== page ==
Amina Aboukar, Nigerian refugee from Damassak. Photo: EU Civil Protection and Humanitarian Aid/flickr, CC BY-NC-ND 2.0


While communicable diseases are commonly linked with displacement and migration, there is a growing awareness that a range of acute and chronic non-communicable diseases also require attention. In the area of non-communicable diseases, refugees and migrants appear to be less affected than their host populations on arrival; however, several factors such as duration of stay change the health outcomes of refugees and migrants over time, especially with increasing risk for overweight/obesity. Diabetes is another chronic condition where migrants have higher incidence and prevalence than the host population, with female migrants having higher prevalence than male migrants with variation seen among various groups.  Mental health is a prominent health issue among refugees and migrants, as depression, post-traumatic stress disorder and anxiety seem to be more prevalent compared to host populations. Unaccompanied minors experience high rates of PTSD. However, variations within migrant groups and the methods used to assess the prevalence can make it hard to draw firm conclusions. Refugee and migrant women tend to have worse pregnancy related outcomes and migrant children seem to be more prone to overweight/obesity.

Gaps and discrepancies in health coverage and delivery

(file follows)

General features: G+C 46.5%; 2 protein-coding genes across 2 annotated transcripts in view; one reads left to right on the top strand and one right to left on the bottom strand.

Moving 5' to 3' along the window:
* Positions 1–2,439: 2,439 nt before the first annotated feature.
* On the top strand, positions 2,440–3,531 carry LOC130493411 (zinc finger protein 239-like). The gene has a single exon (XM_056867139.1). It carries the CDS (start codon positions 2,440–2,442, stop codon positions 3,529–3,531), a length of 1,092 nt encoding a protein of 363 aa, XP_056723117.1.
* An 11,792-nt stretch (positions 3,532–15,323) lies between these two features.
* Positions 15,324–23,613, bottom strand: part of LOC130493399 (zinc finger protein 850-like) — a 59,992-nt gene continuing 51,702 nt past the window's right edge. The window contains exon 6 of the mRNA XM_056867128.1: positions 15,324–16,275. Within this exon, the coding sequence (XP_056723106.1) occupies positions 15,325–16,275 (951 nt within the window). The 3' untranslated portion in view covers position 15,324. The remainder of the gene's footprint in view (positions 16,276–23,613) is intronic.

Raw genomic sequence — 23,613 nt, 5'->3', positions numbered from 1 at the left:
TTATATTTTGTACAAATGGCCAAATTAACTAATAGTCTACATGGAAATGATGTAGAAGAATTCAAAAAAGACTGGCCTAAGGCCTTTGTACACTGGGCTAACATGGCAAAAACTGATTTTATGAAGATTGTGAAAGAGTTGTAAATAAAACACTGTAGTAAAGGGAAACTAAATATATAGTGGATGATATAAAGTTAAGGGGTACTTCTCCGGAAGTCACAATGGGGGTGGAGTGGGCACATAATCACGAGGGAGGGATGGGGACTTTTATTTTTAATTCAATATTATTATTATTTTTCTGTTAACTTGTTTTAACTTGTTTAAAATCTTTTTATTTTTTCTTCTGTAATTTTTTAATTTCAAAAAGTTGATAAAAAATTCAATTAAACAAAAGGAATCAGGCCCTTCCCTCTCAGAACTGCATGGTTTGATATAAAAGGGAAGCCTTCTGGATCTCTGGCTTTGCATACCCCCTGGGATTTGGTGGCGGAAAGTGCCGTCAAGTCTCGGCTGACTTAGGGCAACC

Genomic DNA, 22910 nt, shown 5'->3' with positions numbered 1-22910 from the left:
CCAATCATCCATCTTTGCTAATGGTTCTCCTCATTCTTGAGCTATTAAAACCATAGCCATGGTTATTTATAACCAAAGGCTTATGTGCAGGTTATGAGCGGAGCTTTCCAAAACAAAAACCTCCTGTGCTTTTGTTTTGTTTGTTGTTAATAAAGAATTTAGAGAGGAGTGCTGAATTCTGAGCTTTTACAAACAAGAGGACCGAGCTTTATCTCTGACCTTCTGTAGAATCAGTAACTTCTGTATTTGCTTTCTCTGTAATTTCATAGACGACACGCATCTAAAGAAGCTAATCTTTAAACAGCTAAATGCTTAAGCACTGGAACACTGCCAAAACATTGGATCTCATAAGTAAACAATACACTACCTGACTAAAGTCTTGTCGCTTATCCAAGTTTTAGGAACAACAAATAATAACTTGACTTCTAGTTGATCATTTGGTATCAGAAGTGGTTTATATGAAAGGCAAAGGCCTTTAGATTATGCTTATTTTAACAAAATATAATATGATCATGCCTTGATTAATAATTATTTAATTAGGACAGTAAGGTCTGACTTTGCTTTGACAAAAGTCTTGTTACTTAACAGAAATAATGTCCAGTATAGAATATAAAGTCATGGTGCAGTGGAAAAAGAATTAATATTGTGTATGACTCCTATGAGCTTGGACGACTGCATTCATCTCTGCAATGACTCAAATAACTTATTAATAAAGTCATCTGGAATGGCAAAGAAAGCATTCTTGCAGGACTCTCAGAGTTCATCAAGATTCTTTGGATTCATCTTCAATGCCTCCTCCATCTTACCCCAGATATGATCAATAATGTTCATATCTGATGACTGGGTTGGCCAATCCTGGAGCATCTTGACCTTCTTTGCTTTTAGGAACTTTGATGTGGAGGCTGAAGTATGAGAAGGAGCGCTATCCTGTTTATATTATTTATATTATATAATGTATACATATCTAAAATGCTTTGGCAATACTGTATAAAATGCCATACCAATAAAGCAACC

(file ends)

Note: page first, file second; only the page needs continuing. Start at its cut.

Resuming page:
Access to health care services varies greatly across the Region and within national boundaries of its Member States with various groups of migrants having varying conditional access. Irregular migrants often have very limited access to healthcare. Availability of health services at places where migrants are detained are also limited, adding to the poor health among detained migrants. Available health services need to be linguistically and culturally sensitive. For example, only a few countries in the Region have national immunization programs that target refugees and migrants as well. Failure to ensure access to equitable health care for refugees and migrants can have negative public health repercussions and is in direct opposition to global health goals such as Universal Health Coverage (UHC) (WHO UHC Factsheet 2017) and increased access to Primary Health Care (PHC) (Declaration of Alma Ata 1978). The far-reaching discrimination, acts and manifestations of racism, violence, xenophobia and related intolerance against refugees and migrants, addressed in Objective 17 of the Global Compact on Safe, Orderly and Regular Migration (GCM), also work against achieving these goals.

Progress achieved in the region